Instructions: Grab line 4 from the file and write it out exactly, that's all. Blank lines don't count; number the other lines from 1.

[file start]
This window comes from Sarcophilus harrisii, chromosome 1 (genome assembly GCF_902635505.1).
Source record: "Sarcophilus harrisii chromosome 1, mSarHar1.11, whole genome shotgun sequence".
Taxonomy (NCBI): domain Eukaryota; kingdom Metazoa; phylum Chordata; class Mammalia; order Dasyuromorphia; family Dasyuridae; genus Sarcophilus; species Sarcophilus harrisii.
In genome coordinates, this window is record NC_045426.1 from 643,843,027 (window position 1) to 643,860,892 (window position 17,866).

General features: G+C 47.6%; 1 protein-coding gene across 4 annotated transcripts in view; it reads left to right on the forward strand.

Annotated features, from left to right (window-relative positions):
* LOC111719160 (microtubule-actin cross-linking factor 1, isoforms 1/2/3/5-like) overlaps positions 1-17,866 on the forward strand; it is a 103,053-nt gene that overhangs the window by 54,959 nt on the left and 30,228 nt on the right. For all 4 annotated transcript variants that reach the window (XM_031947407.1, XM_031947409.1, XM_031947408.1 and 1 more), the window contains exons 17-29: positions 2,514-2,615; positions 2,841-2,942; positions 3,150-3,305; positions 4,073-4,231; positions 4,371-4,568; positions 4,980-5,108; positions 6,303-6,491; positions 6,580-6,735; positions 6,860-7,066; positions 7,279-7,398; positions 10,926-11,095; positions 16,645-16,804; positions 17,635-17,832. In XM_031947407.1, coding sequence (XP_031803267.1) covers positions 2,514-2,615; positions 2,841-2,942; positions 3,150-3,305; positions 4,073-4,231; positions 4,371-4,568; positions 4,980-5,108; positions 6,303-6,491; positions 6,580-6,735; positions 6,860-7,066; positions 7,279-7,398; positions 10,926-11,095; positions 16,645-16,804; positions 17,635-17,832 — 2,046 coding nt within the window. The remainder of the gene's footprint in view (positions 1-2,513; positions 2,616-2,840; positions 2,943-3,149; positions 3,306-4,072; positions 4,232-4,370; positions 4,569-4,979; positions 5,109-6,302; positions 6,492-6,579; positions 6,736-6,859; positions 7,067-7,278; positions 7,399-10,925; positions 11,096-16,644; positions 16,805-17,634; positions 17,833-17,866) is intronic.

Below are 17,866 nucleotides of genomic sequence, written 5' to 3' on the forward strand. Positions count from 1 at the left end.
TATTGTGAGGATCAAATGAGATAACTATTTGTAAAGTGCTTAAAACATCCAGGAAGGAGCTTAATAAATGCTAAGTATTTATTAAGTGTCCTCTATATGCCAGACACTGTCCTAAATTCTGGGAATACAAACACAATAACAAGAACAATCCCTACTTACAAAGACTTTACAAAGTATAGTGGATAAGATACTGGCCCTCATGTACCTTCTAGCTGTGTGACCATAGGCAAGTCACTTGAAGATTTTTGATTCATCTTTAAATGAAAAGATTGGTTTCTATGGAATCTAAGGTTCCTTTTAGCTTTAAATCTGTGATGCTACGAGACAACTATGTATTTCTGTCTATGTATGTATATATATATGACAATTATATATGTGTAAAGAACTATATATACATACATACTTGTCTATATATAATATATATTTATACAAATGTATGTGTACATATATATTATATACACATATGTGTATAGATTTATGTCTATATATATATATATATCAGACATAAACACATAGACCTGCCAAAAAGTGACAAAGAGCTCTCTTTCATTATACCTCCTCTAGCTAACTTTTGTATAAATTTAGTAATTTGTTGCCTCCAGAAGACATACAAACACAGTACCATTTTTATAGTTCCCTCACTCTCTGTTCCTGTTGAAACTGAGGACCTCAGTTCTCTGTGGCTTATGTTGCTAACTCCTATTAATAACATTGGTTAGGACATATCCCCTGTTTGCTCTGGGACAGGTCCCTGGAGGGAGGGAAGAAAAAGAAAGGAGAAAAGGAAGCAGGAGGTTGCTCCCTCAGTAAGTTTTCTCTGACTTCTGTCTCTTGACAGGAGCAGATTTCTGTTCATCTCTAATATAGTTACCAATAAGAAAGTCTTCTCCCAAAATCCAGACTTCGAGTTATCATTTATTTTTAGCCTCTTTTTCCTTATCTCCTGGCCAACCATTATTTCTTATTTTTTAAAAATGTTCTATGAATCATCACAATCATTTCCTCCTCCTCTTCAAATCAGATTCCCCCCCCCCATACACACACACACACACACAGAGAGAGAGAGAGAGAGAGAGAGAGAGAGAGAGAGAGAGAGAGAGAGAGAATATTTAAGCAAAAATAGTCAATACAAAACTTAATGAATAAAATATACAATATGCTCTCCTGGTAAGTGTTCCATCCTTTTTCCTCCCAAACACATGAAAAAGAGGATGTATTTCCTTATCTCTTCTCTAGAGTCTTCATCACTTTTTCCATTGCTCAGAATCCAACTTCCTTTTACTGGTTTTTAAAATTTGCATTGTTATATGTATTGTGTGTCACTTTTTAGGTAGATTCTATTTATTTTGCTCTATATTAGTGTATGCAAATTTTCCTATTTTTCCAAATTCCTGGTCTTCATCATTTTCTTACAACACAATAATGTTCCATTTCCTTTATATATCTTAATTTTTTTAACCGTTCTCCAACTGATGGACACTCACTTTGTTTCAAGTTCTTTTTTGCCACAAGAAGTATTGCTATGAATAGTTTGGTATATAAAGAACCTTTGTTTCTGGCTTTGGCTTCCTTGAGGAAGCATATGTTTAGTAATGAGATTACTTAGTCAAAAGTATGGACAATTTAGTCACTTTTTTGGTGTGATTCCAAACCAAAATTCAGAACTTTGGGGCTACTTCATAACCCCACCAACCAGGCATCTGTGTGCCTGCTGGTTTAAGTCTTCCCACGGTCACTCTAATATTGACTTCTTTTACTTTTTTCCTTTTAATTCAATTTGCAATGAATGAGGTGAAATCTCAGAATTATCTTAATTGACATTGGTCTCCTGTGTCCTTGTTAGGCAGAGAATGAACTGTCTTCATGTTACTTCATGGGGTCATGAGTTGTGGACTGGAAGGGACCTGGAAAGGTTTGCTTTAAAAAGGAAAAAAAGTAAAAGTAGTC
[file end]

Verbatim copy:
In genome coordinates, this window is record NC_045426.1 from 643,843,027 (window position 1) to 643,860,892 (window position 17,866).